A History of the County of Warwick: Volume 3, Barlichway Hundred. Originally published by Victoria County History, London, 1945.
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Shakespearian Festivals and Theatres
'One thing more, in reference to this antient Town, is observable,' says Dugdale, 'that it gave birth and sepulture to our late famous Poet Will Shakespere.' (fn. 1) There is evidence that Stratford's principal claim to fame was recognized even as early as 1630. (fn. 2) Fuller, Aubrey, Rowe, and a number of lesser known writers record scraps of local Shakespearian tradition, and several travellers and topographers of the late 17th and early 18th centuries copied out the inscription on the tomb. (fn. 3) In 1756 the importunities of visitors anxious to see Shakespeare's mulberry tree in New Place Garden drove the owner, the Rev. Francis Gastrell, to cut it down, leaving sightseers to content themselves with the souvenirs made out of the wood by Thomas Sharp, the local watchmaker who purchased it. When Gastrell, in a fit of pique, caused New Place to be demolished altogether in 1759 he was forced to leave Stratford 'amidst the rage and curses of its inhabitants'. (fn. 4) Ten years later, local pride found expression in the Jubilee of 1769. The original impulse was due to John Payton, the landlord of the 'White Lion', a genuine enthusiast and a friend of the Shakespearian editor, George Alexander Steevens. (fn. 5) In 1768, when Steevens was staying at the 'White Lion', Payton invited some of his friends among the leading inhabitants to meet him. The new Town Hall was then just finished and it was regretted 'that an open niche had been constructed on the north side of it without any prospect of obtaining a statue or even a bust to grace it'. A statue of Shakespeare was suggested as the most fitting adornment and Steevens offered to persuade Garrick to present one. (fn. 6) The corporation seconded his endeavours by conferring on Garrick the freedom of the borough in a box made from the wood of Shakespeare's mulberry tree. (fn. 7) This led Garrick not only to present a statue of Shakespeare, but to come down and organize a Shakespearian festival at Stratford. (fn. 8)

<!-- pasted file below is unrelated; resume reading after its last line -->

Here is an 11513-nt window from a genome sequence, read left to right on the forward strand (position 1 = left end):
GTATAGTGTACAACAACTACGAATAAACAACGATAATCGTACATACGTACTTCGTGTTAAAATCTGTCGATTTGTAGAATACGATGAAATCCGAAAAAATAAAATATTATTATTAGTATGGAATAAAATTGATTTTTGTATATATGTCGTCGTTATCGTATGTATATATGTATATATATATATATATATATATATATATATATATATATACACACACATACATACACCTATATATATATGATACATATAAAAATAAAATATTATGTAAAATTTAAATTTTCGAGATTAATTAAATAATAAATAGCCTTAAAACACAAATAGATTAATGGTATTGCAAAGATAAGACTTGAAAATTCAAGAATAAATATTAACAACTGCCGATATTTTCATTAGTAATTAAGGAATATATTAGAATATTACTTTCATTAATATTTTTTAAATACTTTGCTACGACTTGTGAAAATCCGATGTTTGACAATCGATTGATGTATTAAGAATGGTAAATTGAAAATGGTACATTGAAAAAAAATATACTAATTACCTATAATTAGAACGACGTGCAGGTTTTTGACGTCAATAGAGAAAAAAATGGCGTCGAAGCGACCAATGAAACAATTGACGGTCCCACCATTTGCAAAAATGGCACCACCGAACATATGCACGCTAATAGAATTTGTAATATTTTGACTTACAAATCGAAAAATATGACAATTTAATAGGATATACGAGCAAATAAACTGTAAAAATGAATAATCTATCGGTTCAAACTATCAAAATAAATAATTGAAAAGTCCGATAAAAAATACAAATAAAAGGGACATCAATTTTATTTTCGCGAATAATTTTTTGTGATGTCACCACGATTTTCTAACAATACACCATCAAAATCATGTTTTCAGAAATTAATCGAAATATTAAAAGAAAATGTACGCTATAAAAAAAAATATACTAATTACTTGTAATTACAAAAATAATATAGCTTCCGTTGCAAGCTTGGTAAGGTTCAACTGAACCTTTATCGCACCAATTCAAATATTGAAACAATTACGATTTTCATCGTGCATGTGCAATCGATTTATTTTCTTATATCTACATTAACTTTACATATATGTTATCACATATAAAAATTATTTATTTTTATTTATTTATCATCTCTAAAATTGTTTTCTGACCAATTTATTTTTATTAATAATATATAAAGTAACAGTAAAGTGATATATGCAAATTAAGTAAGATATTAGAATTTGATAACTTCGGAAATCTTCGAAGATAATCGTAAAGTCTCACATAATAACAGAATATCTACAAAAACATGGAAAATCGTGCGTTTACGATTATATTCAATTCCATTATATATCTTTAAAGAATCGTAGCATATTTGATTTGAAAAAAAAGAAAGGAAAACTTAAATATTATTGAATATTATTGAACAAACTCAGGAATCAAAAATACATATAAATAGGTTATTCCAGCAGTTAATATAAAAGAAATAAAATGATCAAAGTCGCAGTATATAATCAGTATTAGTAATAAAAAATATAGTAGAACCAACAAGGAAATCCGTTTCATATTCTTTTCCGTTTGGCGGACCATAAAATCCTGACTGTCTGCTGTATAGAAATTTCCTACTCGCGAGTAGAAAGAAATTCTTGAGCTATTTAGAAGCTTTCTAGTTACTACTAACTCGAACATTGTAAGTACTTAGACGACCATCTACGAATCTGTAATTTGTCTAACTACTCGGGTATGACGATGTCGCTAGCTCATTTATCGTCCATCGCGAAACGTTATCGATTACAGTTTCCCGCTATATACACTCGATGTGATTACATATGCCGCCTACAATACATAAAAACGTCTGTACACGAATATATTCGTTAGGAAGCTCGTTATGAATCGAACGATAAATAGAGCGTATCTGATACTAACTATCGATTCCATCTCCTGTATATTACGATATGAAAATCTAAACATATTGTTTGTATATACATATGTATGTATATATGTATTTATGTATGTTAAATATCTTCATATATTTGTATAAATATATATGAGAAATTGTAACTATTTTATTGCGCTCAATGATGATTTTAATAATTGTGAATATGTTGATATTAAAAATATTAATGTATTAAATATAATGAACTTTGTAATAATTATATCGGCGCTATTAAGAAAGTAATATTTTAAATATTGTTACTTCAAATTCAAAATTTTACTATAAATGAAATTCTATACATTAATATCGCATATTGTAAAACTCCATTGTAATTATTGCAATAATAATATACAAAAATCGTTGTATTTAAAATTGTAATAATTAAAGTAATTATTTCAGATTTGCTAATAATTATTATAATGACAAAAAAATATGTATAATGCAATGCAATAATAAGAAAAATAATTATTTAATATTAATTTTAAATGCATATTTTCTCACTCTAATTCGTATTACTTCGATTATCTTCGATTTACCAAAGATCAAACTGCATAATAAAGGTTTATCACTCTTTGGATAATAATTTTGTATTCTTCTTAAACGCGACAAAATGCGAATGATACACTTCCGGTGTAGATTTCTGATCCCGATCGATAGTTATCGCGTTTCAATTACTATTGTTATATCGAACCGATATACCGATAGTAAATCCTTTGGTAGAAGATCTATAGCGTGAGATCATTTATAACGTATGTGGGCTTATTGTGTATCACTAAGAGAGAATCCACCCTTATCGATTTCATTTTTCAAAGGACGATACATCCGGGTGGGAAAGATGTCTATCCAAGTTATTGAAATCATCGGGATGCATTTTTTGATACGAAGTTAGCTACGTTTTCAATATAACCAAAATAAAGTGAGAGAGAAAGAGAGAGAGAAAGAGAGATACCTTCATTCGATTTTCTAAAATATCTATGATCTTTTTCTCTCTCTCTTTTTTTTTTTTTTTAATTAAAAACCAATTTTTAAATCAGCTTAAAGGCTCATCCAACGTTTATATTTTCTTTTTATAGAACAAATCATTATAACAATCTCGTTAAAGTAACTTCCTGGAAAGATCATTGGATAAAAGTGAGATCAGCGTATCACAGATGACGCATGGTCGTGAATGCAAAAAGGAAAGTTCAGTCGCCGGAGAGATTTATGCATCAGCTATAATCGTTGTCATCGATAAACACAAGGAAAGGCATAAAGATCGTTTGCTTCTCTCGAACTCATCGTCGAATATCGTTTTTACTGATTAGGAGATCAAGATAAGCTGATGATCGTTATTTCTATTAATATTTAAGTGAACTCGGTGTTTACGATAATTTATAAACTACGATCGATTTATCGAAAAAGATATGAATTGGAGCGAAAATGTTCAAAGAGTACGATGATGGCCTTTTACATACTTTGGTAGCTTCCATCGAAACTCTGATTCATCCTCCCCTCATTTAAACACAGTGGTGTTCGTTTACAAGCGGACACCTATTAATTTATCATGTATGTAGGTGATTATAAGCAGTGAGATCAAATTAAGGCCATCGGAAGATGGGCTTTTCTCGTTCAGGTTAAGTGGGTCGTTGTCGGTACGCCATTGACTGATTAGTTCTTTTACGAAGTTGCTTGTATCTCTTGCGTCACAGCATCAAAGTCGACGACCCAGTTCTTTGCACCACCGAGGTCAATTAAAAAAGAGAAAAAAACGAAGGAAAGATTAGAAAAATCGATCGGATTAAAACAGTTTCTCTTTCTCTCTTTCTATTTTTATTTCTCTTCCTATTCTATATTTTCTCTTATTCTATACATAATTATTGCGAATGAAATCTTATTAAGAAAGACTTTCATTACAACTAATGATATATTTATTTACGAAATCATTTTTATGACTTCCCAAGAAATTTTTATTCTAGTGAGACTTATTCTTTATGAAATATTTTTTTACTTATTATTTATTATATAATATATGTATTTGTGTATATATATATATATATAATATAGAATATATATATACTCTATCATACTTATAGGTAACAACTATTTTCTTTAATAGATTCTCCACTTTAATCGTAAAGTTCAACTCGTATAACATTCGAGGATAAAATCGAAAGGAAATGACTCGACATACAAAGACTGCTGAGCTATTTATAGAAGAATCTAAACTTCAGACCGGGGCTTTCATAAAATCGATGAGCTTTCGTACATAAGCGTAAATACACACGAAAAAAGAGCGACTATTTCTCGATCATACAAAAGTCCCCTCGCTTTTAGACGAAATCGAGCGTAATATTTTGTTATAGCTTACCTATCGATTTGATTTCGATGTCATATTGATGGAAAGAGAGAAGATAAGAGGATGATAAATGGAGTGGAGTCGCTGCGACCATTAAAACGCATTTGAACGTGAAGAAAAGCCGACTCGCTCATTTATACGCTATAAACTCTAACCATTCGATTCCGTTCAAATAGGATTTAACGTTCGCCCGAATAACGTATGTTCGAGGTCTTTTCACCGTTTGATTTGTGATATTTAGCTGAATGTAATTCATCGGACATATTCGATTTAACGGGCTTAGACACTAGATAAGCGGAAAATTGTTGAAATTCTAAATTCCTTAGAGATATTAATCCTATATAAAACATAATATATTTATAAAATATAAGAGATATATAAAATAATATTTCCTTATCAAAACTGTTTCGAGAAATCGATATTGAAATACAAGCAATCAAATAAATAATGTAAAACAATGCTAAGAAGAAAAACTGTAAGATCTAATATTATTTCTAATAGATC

Garrick's Jubilee has often been described. The preparations for it occupied the whole summer of 1769 and rivalled even the Middlesex Election in public interest. (fn. 9) A rotunda almost as large as that at Ranelagh was erected on the Bancroft. 'Scarcely a house', says Saunders, 'remained without some alteration and improvement.' The town was crowded with carpenters, cooks, and upholsterers, a masquerade warehouse was opened and sedan chairs, a new sight in Stratford in 1769, were brought from Bath and London. (fn. 10) The Jubilee lasted from 6 to 8 September. The chief feature was Garrick's recitation of his Shakespearian Ode with Arne's music. But the programme also included serenades, processions, and salvoes of cannon, a performance of Arne's 'Judith' in the church, concerts, public breakfasts, and horse-racing on Shottery Meadow, a ball and a masquerade (in which Boswell figured as a Corsican patriot and Mrs. Crewe as one of the Witches from Macbeth); fireworks and transparencies at night; and in fact almost every conceivable attraction except a performance of a Shakespearian play. The procession of Shakespeare's characters—a principal feature of all such celebrations in Stratford for the next sixty years—had to be abandoned owing to the weather. Garrick's lavish expenditure involved him in considerable financial loss, which he only recovered by presenting a stage version of the Jubilee in the winter season at Drury Lane.